By: Nikki Nies
Too much of a good thing really does exist. For example, taking multiple showers a day can be deemed as a great assurance to stay clean, yet the extra exposure of hot water to skin can cause dry skin or lackluster shine. The same concept can be used in regards to healthy eating–orthorexia nervosa.
While there are multiple campaigns and advocates for healthy eating, which is great, however, some people have already adapted healthier lifestyles, but not so healthily. Many orthorexics may start out with the initial intention to “just eat healthier” and slowly evolves into a fixation on everything pure and healthy. The word orthorexia literally means ortho–straight or proper and orexia–appetite. A disorder that emerged in the 1990’s, critics state that with the emergence of organic and healthy eating, there’s a growing trend of orthorexics.
Many orthorexics limits foods that contain preservatives, additives–artificial colors and flavors, pesticides, processed–white flour, added sugar, genetic modification and/or unhealthy fat, sugar and salt. In addition, many orthorexics may only eat foods that they consider “clean”–being washed multiple times, with minimal handling to reduce risk of bacteria exposure. Dining out may be out of the question as preparation is out of their sight and/or hands. Like anorexics, food restriction is a tell tale sign. The quality of food, not quantity of food is restricted, like in anorexia.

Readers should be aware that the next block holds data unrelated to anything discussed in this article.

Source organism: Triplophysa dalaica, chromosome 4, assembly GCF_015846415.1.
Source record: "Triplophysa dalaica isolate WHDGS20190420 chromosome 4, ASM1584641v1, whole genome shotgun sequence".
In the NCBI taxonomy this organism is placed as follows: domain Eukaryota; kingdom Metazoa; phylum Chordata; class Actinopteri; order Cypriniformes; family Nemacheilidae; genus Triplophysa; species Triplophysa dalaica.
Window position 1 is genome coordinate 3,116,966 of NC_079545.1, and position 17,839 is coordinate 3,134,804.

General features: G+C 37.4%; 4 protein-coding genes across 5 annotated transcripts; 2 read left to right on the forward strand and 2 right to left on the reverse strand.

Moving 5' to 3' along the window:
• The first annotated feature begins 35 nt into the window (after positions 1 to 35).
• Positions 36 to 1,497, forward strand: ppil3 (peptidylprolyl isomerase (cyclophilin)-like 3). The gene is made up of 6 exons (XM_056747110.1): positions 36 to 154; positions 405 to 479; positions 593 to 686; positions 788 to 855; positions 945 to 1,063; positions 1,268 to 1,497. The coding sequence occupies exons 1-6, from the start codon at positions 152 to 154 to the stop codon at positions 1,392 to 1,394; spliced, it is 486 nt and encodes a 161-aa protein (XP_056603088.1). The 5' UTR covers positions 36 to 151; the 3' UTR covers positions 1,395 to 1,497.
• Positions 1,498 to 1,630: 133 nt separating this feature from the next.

Now, being mindful of the said food traits is great. Yet, even whole grain bread, which is rich in fiber is not allowed since it’s been processed in some way. Health professionals WANT people to be more aware of how products are made and how the food is produced, but problems can arise when an obsession with what’s being consumed provides limitations in selection.
For example, orthorexics may be limiting their inclusion in daily activities, isolating themselves to limit exposure to other people’s seemingly “outrageous” eating habits. Additional signs of orthorexia may include the elimination of entire food groups (i.e. dairy) or displaying anxiety in regards to the amount or type of food they’re eating.
Studies have shown that although orthorexia may not be as main stream of a word as anorexia or bulimia, there’s a handful of people that wrestle with this disorder. Like other types of disorders, such as night eating syndrome, emetophobia–fear of vomiting and muscle dysmorphia–obsession with muscle building, orthorexia remains controversial.
There may be a correlation between the number of orthorexics and those with an initial interest healthy eating–dietitians, medical assistants, students in medical field, fitness trainers and/or those in performing arts (i.e. ballet, opera singers). If you or a loved one may be displaying some extreme health limitations, medical professional help is available.